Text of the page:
Home Health & Wellness Doctor Explains Why Sleep Is So Important – Here Are 6 Ways You Can Boost Yours

Doctor Explains Why Sleep Is So Important – Here Are 6 Ways You Can Boost Yours

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Sleep affects almost every tissue and system in the body, from the brain, heart, and lungs to metabolism, immune function, mood, and disease resistance. Most adults need between six and nine hours of sleep every night. However, one in three of us suffers from poor sleep. Poor sleep can lead to sleep deficiency, which can be dangerous long-term. Dr Natasha Fernando, medical director at home blood-test provider Medichecks is here to debunk common myths about sleep, and explain how to improve your sleep quality so you can feel your best.

Reasons for sleep deficiency

  • Not getting enough sleep
  • Disrupted sleep or not sleeping long enough
  • Daytime naps mean your body clock is out of sync
  • Having a sleep disorder that prevents you from getting enough sleep or causes poor sleep quality

What causes a bad night’s sleep?

Mental health

Your mental health and quality of sleep are closely linked. Poor mental health may affect your ability to get to sleep, and poor sleep can affect how you feel the next day.

If you find it hard to fall asleep, stay asleep, or wake up earlier than you would like to, then you may be experiencing insomnia. Panic attacks, flashbacks, nightmares, or psychosis can disturb you when you are asleep, and a low mood or low self-esteem may make it hard for you to wake up or get out of bed.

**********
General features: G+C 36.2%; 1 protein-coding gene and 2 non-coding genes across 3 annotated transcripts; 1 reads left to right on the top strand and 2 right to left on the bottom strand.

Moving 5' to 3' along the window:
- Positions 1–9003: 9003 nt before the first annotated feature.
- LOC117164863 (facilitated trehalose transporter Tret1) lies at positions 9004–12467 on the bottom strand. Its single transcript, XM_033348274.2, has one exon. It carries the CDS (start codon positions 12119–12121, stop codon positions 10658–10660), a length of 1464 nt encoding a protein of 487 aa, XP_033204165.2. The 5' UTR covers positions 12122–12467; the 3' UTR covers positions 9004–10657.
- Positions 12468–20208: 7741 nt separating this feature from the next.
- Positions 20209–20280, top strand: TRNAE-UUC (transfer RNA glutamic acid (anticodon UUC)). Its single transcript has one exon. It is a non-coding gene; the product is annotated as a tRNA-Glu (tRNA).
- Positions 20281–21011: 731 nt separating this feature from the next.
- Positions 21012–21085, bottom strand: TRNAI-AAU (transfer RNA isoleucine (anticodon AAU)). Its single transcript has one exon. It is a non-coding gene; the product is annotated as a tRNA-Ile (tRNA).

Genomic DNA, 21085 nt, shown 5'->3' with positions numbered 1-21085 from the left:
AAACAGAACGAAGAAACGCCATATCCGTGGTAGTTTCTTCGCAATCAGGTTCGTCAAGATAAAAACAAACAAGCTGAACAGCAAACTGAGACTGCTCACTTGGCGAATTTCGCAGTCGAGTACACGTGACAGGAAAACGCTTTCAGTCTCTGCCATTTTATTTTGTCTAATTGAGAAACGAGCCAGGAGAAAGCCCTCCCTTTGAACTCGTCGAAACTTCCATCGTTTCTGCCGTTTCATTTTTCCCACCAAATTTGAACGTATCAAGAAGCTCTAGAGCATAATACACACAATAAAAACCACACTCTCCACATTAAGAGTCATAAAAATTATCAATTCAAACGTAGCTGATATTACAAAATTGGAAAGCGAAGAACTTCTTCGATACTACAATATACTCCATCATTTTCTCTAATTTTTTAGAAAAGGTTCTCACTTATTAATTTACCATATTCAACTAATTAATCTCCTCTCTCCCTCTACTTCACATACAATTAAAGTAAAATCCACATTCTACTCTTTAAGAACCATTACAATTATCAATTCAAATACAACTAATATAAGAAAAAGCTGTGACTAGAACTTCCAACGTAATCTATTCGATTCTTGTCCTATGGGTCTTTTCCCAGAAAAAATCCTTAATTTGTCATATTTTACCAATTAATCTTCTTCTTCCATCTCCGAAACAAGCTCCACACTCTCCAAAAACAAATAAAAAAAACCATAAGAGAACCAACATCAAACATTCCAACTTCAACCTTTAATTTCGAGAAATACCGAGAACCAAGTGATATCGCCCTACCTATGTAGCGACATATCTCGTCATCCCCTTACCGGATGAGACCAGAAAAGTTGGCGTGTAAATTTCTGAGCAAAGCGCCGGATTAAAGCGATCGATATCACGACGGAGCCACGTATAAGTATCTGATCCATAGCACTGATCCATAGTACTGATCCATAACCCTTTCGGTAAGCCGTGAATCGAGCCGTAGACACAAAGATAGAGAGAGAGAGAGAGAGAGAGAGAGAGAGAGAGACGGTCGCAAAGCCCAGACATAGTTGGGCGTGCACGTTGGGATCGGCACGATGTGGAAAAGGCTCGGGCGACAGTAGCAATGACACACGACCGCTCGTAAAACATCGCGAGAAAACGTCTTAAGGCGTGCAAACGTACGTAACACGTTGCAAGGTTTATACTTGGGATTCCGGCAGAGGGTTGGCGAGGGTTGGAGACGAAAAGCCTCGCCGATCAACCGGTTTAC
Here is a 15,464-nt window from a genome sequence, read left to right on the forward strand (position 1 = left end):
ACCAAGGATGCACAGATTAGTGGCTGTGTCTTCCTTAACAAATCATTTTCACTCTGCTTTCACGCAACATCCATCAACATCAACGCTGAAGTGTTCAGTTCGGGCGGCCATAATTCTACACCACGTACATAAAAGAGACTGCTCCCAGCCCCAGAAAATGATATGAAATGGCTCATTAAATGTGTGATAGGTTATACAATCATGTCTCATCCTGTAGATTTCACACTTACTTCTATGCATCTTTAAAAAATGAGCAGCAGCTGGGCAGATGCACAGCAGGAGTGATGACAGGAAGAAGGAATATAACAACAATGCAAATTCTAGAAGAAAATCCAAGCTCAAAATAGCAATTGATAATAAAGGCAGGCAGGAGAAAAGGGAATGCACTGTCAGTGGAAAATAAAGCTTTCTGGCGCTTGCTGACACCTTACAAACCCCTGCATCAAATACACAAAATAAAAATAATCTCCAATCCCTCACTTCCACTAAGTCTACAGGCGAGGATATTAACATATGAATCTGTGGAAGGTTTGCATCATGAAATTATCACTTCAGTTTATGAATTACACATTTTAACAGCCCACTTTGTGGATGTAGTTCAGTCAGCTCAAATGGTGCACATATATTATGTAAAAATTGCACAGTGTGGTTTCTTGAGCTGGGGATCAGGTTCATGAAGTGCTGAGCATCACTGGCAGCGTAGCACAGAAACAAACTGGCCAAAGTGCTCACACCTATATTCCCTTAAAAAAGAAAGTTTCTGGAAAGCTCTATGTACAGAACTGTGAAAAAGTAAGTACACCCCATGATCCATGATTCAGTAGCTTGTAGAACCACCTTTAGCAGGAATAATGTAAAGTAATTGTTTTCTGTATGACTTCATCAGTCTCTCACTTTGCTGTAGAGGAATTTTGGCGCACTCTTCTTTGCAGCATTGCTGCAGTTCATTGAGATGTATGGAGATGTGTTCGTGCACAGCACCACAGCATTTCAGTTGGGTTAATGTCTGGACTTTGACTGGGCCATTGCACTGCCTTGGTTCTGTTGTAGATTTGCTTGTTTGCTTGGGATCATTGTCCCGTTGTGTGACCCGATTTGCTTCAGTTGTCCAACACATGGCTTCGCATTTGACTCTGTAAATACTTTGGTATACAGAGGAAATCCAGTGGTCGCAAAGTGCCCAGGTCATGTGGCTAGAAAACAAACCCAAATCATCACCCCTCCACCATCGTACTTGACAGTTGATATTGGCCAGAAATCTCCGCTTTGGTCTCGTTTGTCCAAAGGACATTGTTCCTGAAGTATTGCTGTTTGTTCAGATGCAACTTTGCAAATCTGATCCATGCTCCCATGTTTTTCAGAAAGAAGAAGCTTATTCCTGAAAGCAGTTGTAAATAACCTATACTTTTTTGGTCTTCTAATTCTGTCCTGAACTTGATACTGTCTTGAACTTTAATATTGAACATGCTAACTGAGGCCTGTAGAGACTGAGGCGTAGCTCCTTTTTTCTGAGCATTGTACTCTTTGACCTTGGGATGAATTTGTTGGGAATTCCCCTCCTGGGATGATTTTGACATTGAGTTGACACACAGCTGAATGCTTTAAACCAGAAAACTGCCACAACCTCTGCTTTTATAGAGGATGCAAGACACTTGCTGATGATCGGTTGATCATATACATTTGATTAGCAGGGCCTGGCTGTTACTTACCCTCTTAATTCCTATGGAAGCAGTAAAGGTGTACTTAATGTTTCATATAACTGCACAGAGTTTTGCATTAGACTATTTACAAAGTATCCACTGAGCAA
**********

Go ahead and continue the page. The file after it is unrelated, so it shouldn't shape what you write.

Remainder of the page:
Poor sleep could also be due to stress. Medichecks’ stress cortisol saliva tests can help you understand your stress levels over the day and see if your cortisol could be affecting your wellbeing, or sleep pattern.

Shift work

Night workers make up 12% of the UK workforce. If you work shifts, your sleeping pattern and circadian timing can be affected. Long-term, 10–30% of shift workers are diagnosed with shift work sleep disorder, where they have experienced chronic sleep and circadian disruptions.

Sleep and circadian timing are both essential biological processes that affect many aspects of physical and mental health. Working shifts can heighten your risk of sleep problems, occupational and driving accidents, and health conditions such as cardiovascular disease. People who work shifts tend to have shorter and poorer quality sleep during the day.

If you work shifts, take extra care to make sure you are getting enough quality sleep.


Using electronic devices in the hours before bed can lead to disrupted sleep. Other environmental factors that may influence sleep include:

  • Temperature. We sleep best when our environment is colder than usual at night. If your room is too warm, then it may be affecting your sleep.
  • Noise. Limit the noise around you. If this is not an option, try listening to music that has binaural beats at a delta frequency of 3 Hz—the same wavelengths that your body emits during deep sleep.